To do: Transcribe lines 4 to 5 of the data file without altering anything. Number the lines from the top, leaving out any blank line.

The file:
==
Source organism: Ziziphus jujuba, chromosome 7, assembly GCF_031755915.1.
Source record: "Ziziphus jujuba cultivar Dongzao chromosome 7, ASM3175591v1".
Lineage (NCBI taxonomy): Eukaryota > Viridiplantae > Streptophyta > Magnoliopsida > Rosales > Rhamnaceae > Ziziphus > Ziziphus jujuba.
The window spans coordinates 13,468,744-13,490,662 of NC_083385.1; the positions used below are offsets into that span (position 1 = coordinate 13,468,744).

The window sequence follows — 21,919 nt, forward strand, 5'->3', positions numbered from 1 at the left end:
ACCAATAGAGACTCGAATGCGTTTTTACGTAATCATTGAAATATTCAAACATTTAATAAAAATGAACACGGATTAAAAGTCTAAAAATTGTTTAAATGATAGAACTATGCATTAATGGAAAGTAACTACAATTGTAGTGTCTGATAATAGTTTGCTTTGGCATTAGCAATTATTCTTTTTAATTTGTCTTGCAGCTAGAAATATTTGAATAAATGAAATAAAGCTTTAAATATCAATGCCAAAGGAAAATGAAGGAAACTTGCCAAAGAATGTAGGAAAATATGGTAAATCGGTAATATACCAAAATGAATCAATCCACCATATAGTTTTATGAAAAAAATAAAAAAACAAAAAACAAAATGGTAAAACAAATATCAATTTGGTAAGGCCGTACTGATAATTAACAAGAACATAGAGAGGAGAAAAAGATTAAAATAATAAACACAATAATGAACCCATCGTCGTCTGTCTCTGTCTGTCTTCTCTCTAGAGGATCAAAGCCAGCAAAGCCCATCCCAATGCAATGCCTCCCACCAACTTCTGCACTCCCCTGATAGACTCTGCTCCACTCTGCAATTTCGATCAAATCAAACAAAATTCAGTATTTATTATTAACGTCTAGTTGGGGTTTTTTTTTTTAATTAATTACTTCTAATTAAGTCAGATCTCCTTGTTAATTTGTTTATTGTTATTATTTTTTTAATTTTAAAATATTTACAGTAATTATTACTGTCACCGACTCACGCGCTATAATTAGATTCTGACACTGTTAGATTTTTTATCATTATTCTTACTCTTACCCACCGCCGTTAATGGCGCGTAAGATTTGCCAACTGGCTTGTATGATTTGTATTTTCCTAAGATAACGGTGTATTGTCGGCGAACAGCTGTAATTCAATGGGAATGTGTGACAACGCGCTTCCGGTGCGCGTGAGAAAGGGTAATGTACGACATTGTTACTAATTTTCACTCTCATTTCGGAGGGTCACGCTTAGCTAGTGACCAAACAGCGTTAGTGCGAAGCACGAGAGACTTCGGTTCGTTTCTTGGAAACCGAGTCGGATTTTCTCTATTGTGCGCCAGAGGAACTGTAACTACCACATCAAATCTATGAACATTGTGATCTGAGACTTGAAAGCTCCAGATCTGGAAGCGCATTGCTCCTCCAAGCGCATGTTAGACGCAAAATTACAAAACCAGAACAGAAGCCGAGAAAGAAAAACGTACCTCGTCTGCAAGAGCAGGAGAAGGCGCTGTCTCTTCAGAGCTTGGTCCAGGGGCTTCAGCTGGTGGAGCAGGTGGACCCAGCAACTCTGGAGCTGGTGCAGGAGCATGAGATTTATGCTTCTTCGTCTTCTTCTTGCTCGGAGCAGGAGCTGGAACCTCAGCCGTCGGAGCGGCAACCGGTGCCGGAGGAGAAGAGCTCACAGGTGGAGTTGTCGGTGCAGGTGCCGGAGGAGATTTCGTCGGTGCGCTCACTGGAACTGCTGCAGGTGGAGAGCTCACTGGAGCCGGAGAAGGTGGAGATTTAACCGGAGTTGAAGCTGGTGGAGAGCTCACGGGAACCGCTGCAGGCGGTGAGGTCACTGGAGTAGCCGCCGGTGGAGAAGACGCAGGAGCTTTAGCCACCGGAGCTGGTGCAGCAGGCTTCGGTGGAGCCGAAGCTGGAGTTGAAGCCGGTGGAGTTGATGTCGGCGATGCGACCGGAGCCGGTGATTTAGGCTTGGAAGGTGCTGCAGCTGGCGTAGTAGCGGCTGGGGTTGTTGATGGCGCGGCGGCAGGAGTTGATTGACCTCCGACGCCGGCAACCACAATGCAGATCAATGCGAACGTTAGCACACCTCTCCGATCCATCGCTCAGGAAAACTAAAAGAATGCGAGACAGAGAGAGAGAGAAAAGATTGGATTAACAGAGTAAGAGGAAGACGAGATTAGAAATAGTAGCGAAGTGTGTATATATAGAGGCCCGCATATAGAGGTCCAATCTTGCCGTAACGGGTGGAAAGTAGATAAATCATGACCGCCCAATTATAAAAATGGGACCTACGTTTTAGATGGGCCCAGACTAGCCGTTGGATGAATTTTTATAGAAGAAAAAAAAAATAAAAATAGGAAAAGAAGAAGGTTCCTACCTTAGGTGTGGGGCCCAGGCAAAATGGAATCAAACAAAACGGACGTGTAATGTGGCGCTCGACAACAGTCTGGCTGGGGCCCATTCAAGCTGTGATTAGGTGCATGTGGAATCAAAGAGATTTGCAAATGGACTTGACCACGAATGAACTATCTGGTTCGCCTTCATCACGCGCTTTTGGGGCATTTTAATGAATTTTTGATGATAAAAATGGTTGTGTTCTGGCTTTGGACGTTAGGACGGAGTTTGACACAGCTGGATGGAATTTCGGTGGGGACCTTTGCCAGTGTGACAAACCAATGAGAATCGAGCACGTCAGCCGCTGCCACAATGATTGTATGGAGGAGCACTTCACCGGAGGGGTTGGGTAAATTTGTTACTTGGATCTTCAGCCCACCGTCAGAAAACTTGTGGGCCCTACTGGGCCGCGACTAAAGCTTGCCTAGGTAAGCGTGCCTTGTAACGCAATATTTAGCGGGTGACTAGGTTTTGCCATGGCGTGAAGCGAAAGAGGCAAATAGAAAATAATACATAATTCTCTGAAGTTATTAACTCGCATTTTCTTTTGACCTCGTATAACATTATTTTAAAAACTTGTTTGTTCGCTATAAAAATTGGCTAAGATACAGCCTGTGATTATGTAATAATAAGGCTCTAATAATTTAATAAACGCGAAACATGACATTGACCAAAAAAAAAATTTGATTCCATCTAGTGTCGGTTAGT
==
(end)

The window spans coordinates 13,468,744-13,490,662 of NC_083385.1; the positions used below are offsets into that span (position 1 = coordinate 13,468,744).

The window sequence follows — 21,919 nt, forward strand, 5'->3', positions numbered from 1 at the left end: